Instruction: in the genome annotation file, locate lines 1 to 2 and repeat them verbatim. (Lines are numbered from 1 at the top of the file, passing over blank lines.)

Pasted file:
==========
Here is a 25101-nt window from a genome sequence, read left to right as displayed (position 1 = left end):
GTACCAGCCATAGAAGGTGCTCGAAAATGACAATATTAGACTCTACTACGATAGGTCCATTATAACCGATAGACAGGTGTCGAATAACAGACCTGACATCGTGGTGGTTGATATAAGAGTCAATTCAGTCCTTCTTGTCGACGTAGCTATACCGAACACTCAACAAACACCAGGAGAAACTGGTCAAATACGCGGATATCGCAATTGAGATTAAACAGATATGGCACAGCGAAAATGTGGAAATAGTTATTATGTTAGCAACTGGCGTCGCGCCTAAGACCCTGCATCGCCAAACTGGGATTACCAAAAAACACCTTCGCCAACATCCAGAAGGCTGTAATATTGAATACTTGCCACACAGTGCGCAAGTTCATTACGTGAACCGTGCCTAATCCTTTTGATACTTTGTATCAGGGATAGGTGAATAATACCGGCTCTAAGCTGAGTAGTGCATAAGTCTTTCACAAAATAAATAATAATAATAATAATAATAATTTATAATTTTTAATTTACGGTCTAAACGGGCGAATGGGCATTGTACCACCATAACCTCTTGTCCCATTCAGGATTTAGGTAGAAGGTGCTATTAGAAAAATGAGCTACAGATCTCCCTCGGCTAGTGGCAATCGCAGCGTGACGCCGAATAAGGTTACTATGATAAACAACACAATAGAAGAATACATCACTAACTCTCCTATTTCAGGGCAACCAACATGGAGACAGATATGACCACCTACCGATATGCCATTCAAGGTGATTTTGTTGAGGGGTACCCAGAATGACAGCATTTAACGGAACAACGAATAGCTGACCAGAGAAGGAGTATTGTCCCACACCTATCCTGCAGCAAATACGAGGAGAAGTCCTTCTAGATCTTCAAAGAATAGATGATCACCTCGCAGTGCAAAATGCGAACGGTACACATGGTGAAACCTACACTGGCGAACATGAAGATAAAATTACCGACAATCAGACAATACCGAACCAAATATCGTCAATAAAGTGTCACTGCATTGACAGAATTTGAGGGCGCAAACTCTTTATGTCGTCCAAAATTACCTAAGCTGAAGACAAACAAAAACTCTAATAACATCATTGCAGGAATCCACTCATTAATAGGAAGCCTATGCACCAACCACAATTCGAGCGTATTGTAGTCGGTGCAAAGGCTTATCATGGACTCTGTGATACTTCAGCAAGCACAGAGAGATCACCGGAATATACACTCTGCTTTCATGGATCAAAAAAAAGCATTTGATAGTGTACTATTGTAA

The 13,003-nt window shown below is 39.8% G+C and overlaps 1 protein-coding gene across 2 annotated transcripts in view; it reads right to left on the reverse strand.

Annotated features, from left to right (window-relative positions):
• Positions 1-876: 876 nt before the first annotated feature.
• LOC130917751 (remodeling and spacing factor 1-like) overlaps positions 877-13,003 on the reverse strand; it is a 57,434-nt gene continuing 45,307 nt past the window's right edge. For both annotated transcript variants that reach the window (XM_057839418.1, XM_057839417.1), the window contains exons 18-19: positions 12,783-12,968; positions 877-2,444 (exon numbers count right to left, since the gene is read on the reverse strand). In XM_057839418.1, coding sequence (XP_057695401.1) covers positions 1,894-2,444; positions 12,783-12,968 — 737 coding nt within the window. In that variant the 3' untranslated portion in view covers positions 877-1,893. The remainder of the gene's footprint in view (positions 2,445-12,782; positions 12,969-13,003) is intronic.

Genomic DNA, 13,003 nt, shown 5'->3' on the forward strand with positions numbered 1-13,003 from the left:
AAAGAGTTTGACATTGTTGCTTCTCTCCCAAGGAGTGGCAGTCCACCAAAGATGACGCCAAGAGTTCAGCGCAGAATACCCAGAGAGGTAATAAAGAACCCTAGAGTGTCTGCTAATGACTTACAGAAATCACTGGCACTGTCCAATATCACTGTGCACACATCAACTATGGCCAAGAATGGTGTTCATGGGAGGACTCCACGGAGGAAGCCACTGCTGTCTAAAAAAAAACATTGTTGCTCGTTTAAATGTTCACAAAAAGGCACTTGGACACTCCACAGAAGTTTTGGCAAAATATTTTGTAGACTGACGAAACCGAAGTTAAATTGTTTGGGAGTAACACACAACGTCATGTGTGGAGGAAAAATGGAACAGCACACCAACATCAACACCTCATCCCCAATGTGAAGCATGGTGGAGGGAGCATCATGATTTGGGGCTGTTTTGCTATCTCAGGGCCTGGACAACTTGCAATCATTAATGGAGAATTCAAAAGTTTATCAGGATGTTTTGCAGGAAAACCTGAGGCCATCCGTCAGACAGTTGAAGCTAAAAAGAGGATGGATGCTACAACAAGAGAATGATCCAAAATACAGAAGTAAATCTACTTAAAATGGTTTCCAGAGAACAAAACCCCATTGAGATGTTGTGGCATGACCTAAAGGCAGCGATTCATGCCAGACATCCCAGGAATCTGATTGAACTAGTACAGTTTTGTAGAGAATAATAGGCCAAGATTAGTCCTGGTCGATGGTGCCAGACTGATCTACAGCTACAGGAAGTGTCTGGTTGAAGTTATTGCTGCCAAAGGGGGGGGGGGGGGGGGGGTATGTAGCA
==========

Here is a 25101-nt window from a genome sequence, read left to right as displayed (position 1 = left end):
GTACCAGCCATAGAAGGTGCTCGAAAATGACAATATTAGACTCTACTACGATAGGTCCATTATAACCGATAGACAGGTGTCGAATAACAGACCTGACATCGTGGTGGTTGATATAAGAGTCAATTCAGTCCTTCTTGTCGACGTAGCTATACCGAACACTCAACAAACACCAGGAGAAACTGGTCAAATACGCGGATATCGCAATTGAGATTAAACAGATATGGCACAGCGAAAATGTGGAAATAGTTATTATGTTAGCAACTGGCGTCGCGCCTAAGACCCTGCATCGCCAAACTGGGATTACCAAAAAACACCTTCGCCAACATCCAGAAGGCTGTAATATTGAATACTTGCCACACAGTGCGCAAGTTCATTACGTGAACCGTGCCTAATCCTTTTGATACTTTGTATCAGGGATAGGTGAATAATACCGGCTCTAAGCTGAGTAGTGCATAAGTCTTTCACAAAATAAATAATAATAATAATAATAATAATTTATAATTTTTAATTTACGGTCTAAACGGGCGAATGGGCATTGTACCACCATAACCTCTTGTCCCATTCAGGATTTAGGTAGAAGGTGCTATTAGAAAAATGAGCTACAGATCTCCCTCGGCTAGTGGCAATCGCAGCGTGACGCCGAATAAGGTTACTATGATAAACAACACAATAGAAGAATACATCACTAACTCTCCTATTTCAGGGCAACCAACATGGAGACAGATATGACCACCTACCGATATGCCATTCAAGGTGATTTTGTTGAGGGGTACCCAGAATGACAGCATTTAACGGAACAACGAATAGCTGACCAGAGAAGGAGTATTGTCCCACACCTATCCTGCAGCAAATACGAGGAGAAGTCCTTCTAGATCTTCAAAGAATAGATGATCACCTCGCAGTGCAAAATGCGAACGGTACACATGGTGAAACCTACACTGGCGAACATGAAGATAAAATTACCGACAATCAGACAATACCGAACCAAATATCGTCAATAAAGTGTCACTGCATTGACAGAATTTGAGGGCGCAAACTCTTTATGTCGTCCAAAATTACCTAAGCTGAAGACAAACAAAAACTCTAATAACATCATTGCAGGAATCCACTCATTAATAGGAAGCCTATGCACCAACCACAATTCGAGCGTATTGTAGTCGGTGCAAAGGCTTATCATGGACTCTGTGATACTTCAGCAAGCACAGAGAGATCACCGGAATATACACTCTGCTTTCATGGATCAAAAAAAAGCATTTGATAGTGTACTATTGTAA